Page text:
Lessons learned? 1. Tie the pattern threads more tightly to avoid dye leakage that’s evident as horizontal streaking. 2. Normally, the pattern threads are carefully cut at the knots and quickly pulled out. This time, as an experiment, the knots were untied and the pattern threads recovered as a black & blue ikat yarn; very slow, tedious process which doesn’t warrant repeating.

The second scarf woven has three different treadling patterns, and the dyeing process may change. We can dye before pulling up the threads to create the background colour, either by immersion or as painting. Definitely exciting possibilities.

 

Rosepath shibori scarf woven on 8-shaft loom

 

More from the studio — the Guild’s Artisat jack loom had an old-fashioned twill tea towel warp with rosepath threading in the stripes. The warp is primarily 8/2 hemp-cotton (unbleached) with 8/2 cotton for the colour stripes. The towel woven uses unbleached cottolin weft to give a subtle “white-on-white” contrast. The previous towel (visible on the cloth beam) has a pale gold cotton weft and a fancier twill treadling. It looks radiant: warm and inviting, like a summer’s day. The towel before that is pale green with dark green stripes. More spring than summer. Who knows what the next variations may be.

Old Fashioned Twill Tea Towel on studio loom

 

Fall Fair 2019

Showcase: Seasons in Colour 23 Aug to 15 Sept 2019

Salt Spring Island Weavers and Spinners Guild was awarded the final 2019 Artcraft showcase: Seasons in Colour. This was a collective exhibition of new works by 15 members of the guild rising to the challenge of representing the colours of the seasons in their own unique way.

The guild was provided with guidelines on dimensions and a theme (Seasons in Colour) which created a certain uniformity in the pieces, but from there on the similarities end, as different materials, techniques, abstractions and representations mark each work with the stamp of the artist.

The Weavers and Spinners created a collection that invited the visitor to sit, look and wonder at the visual feast that the seasons bring.

Seasons in Colour ran from August 23rd to September 15th in Mahon Hall with an opening celebration on Friday August 23rd from 6-8pm.

Showcase: Seasons in Colour Opening Night Aug 23rd 2019

From left to right, Nancy, Susan, Sandra and Mavis are having a social moment during the opening reception.

 

Demonstration:

For the duration of the show, Weavers and Spinners Guild provided demonstration of their crafts: weaving, spinning  and other fibre arts that members are passionate about.

Showcase: Seasons in Colour Demonstration by Victoria

Victoria is weaving at the demonstration loom, a very popular stop during the showcase.  Both the warp and the weft are from local fibres, all in their natural colours, except the red.

On the wall, behind the loom and Victoria, are the following showcase entries, from left to right:

  • Sunset by Susan Brown, woven in linen and buttons
  • Colours of Spring by Valerie Short, woven in organic cotton and tussah silk
  • Transformation by June Simmons, silk fusion with wool, silk, eucaluptus (viscose) and cotton
  • Starry night by Nancy Côté, triaxial weave (or mad weave) with cotton fabric
  • High Tide: Dusk and Dawn by Donna Vanderwekken, woven with hand-dyed silk

Below, June demonstrates fibre preparation, normally done before fibres can be spun or felted.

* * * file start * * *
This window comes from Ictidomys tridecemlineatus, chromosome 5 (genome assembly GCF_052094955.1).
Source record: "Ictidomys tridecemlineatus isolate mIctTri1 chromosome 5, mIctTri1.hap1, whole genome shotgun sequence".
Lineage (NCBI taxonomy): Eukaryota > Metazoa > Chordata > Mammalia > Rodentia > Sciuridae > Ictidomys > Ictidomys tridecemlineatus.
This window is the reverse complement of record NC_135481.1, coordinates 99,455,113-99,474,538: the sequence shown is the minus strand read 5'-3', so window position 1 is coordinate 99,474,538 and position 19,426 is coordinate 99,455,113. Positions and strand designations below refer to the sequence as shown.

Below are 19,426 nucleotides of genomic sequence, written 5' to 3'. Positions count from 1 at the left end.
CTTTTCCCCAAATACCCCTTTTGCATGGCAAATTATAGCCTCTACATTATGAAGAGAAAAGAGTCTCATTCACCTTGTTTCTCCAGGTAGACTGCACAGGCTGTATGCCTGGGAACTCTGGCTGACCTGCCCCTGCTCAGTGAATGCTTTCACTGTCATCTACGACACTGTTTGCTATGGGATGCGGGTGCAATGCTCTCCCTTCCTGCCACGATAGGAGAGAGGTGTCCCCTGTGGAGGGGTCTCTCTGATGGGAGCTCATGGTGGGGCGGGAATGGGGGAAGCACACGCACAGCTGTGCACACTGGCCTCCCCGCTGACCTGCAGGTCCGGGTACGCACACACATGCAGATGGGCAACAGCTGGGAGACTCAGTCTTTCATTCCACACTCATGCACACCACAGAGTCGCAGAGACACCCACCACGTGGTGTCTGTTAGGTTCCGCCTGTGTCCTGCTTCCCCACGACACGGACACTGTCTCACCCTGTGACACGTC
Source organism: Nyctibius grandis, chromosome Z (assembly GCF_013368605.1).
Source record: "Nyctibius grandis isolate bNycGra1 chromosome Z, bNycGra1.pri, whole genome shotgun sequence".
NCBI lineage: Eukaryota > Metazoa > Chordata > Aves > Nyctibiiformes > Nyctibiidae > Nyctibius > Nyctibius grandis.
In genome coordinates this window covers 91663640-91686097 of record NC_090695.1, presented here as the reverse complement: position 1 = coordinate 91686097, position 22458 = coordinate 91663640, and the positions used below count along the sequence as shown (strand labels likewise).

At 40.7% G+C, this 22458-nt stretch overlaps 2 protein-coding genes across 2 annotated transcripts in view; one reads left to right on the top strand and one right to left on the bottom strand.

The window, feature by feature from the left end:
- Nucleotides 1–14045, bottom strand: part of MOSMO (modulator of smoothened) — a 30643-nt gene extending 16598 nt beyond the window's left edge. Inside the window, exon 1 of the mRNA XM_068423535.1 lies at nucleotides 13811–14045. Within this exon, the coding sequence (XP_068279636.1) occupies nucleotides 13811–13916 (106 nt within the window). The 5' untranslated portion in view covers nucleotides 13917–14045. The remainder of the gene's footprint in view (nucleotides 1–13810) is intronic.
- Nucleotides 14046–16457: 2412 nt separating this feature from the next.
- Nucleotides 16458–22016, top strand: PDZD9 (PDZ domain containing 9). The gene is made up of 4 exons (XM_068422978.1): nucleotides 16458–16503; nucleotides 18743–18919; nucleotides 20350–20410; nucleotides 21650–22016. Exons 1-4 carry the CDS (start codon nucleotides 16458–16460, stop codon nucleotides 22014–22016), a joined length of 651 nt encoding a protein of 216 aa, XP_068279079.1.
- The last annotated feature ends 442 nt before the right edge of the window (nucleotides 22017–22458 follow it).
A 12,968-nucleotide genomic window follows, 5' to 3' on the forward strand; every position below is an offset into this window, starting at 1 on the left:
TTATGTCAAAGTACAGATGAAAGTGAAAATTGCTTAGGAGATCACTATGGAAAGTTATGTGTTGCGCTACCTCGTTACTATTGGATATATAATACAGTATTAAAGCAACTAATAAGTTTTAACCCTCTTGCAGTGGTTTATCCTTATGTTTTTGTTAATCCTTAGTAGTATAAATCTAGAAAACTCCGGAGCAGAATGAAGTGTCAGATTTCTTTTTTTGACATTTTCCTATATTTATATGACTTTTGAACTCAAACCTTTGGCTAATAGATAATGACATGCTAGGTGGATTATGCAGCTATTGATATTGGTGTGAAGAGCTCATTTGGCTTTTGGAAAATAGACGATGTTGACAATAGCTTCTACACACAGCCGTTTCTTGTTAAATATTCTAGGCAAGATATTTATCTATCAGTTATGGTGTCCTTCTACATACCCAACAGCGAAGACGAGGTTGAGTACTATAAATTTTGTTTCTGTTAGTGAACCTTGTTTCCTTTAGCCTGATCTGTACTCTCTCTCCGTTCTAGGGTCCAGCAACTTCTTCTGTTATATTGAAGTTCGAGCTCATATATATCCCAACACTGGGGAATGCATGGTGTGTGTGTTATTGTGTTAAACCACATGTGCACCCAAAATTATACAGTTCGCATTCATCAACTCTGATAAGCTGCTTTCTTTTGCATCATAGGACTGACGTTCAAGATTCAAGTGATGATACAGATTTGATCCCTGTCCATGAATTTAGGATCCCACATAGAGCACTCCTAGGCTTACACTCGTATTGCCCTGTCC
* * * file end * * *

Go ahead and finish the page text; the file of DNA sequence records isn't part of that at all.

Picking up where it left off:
Demonstration of fiber preparation by June

Members were also encouraged to  demonstrate any of their crafts.  Here, Genevieve demonstrates her beading techniques and displays some of her creations.

Genevieve demonstrates her beading technics and some of her creations.

 

Arts

The following pictures are the other art pieces made by the guild members specifically for this show.

 

Moonlight by Judith Dios

  • Moonlight by Judith Dios, nuno felting using Merino wool, mulberry silk fibre, silk fabric, fabric dye and thread

Shoqw

From left to right:

  • Leaves by Mavis MacMillen, woven using linen and handspun wool/silk/mohair blend
  • Island Waterfall by Mavis MacMillen, woven using cotton and cotton/linen blend
  • Peruvian Delight by Mary Passon, woven using Peruvian organic cotton
  • Pebbles on a Winter Beach by Donna Vanderwekken, woven using handspun wool and handspun llama

 

From left to right:

  • Primavera Azzurro by June Simmons, felt incorporating wool, silk, eucalyptus (viscose), cotton
  • Brick Lane by Ida Marie Threadkell, silk fusion with silk chiffon, merino wool and silk fibre
  • Twilight in the Garden by Sara Ratner, nuno felting with habotai silk and local Cotswold lamb fleece
  • Dusk by Sara Ratner, nuno felting using silk gauze, merino and glass bead
  • Primavera Verde by June Simmons, felt incorporating wool, silk, eucalyptus (viscose), cotton
  • Primavera Rose by June Simmons, felt incorporating wool, silk, eucalyptus (viscose), cotton

 

  • Autumn Leaves by Sandra Hodgins, woven with cotton quilting remnants pieced & cut into strips for weft.

 

  • Xylem and Phloem by Karen Selk, , applique silk fusion, hand and machine-stitching and beading.

 

  • Les Quatre Saisons by Carol Dodd, felting with silk and wool

 

From left to right:

  • Sweet Potato Pie by Tanis Smythe, woven with silk and paper
  • Onyx by Tanis Smythe, women with linen, rayon bouclé and merino wool
  • Equinox by Victoria Olchowecki, woven using linen with cotton

Display in the library

On display in the SSI public library lobby are the results of a weaving challenge to explore basket weave and canvas weave. These items were inspired by samples woven by our members for the Guild of Canadian Weavers 2019 newsletter. Winner of the people’s choice award was Nicole Onetto.

Left side of the display

Right side of the display

Voting station

 

Heritage Day at the Farmers’ Institute

On Sunday July 8th a group of Guild members took their tools and raw materials to the Farmers Institute to show the public how the ancient crafts of spinning and weaving are still practiced and enjoyed. A table loom provided absorbing entertainment for visitors

of all ages. Some of the younger ones were fascinated by drop spindles and asked to learn how they worked. In about 15 minutes they were able to make yarn to take home.

Ruckle Farm Days 2017

Winter Weaving Workshops